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Facebook concedes to online safety demands

LONDON - Facebook has responded to concerns over online safety by allowing its UK users to directly report potential criminal activity to police and offering eight child protection bodies up to one billion free ad slots on its site.

The Facebook dialogue box with added CEOP link

The Facebook dialogue box with added CEOP link

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Facebook has been in the firing line in recent months over media reports of people using the social networking site to lure children into meeting them for sex.

It has also been under pressure from the head of the UK's online policing body, the Child Exploitation and Online Protection Centre, to pass on user complaints directly to it and introduce a prominent 'panic button' on the site.

The measures announced by Facebook today include giving its 23 million British users the ability to report suspicious activity directly to CEOP if they desire.

However, it stopped short of having a graphic 'panic button' prominent on user pages, saying it would initially display a 'button' in its Safety and Help centres and during the 'report user' process.

Facebook sought to move the debate on from the format of the button, claiming its overall response was about "providing a safety net, not just a safety button" and that its implementation was in line with other sites, such as Bebo, which CEOP holds up as good examples.

As part of its measures to tackle online predators Facebook has promised to staff a 24-hour hotline which police can call for help with emergencies, investigations and prosecutions.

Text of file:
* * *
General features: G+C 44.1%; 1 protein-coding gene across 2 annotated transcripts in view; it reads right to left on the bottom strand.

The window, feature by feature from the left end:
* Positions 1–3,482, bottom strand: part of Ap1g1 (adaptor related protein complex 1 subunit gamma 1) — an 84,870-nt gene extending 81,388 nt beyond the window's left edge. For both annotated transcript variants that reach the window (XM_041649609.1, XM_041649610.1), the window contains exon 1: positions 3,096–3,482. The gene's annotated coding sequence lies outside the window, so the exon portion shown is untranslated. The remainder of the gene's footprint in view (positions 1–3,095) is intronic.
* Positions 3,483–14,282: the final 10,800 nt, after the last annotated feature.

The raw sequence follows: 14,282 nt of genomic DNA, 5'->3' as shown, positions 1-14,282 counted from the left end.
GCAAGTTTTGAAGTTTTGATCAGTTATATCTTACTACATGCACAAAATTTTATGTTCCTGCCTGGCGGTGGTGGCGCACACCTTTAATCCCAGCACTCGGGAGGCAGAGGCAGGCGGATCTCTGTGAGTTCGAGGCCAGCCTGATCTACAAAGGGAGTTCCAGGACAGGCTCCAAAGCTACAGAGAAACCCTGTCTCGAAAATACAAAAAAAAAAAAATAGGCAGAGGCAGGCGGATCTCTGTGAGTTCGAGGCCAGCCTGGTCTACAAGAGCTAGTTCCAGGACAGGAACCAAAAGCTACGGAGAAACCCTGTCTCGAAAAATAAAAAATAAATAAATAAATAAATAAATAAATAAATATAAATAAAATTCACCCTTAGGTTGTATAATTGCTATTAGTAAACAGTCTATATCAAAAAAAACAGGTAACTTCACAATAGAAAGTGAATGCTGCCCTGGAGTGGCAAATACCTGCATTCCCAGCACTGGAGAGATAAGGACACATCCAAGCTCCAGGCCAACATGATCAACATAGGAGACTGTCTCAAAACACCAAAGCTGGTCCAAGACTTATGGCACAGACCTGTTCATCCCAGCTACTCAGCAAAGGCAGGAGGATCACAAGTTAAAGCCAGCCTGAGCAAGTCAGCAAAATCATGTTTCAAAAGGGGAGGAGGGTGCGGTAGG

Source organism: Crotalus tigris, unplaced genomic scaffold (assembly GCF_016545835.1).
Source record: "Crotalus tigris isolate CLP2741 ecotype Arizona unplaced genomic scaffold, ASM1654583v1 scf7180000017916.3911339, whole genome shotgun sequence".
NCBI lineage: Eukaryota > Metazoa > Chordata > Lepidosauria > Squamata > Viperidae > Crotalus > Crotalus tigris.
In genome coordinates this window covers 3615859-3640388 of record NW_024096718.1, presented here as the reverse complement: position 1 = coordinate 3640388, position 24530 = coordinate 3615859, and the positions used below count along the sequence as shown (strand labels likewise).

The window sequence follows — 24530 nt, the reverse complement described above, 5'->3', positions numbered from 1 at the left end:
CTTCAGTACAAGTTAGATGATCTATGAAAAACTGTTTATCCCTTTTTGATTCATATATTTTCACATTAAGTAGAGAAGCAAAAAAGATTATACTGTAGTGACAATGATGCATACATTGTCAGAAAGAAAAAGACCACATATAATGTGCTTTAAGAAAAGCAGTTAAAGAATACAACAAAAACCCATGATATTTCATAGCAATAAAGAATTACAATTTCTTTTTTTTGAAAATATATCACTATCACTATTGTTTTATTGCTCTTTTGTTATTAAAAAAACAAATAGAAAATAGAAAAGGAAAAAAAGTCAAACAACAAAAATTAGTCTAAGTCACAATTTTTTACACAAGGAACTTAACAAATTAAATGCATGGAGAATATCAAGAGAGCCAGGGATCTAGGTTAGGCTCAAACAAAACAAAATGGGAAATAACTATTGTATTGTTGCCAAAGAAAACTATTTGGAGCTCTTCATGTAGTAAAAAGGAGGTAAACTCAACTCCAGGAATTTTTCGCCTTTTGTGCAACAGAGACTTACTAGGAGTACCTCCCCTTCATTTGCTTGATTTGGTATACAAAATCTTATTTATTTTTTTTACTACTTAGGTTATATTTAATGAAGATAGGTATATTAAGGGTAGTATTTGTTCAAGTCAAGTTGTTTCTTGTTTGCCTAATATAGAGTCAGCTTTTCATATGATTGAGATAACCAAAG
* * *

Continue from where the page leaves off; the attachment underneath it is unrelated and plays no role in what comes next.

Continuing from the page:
The advertising space it has offered to donate to internet safety organisations is worth £5m over two years, though it is not clear yet whether any of the eight bodies invited to take part have accepted or when camapaigns would be launched.

A Facebook spokeswoman said it was still finalising which organisations it would approach and it would need to agree the best way to roll out ads for each one.

The offer consists of up to one billion ad messages over the period, "the equivalent of a million safety messages from experts in front of users every day", according to the company.

The bodies invited to take up Facebook's offer are:

  • The Government's ‘zip it, block it, flag it' digital code campaign
  • UKCCIS's new ‘Click Clever, Click Safe' campaign
  • Children's' Charities Coalition on Internet Safety
  • Child Exploitation and Online Protection Centre (CEOP)
  • Childnet International
  • Beatbullying
  • The Family Online Safety Institute

Elliot Schrage, vice-president of global communications and public policy at Facebook, said: "The investments and partnerships we've announced today ... represent the most comprehensive public/private safety initiative since social networking began in the UK almost a decade ago."

The company also called on the government to look at how to share information about registered sex offenders securely with social networks, claiming it such a model has helped remove dangerous individuals in the US.

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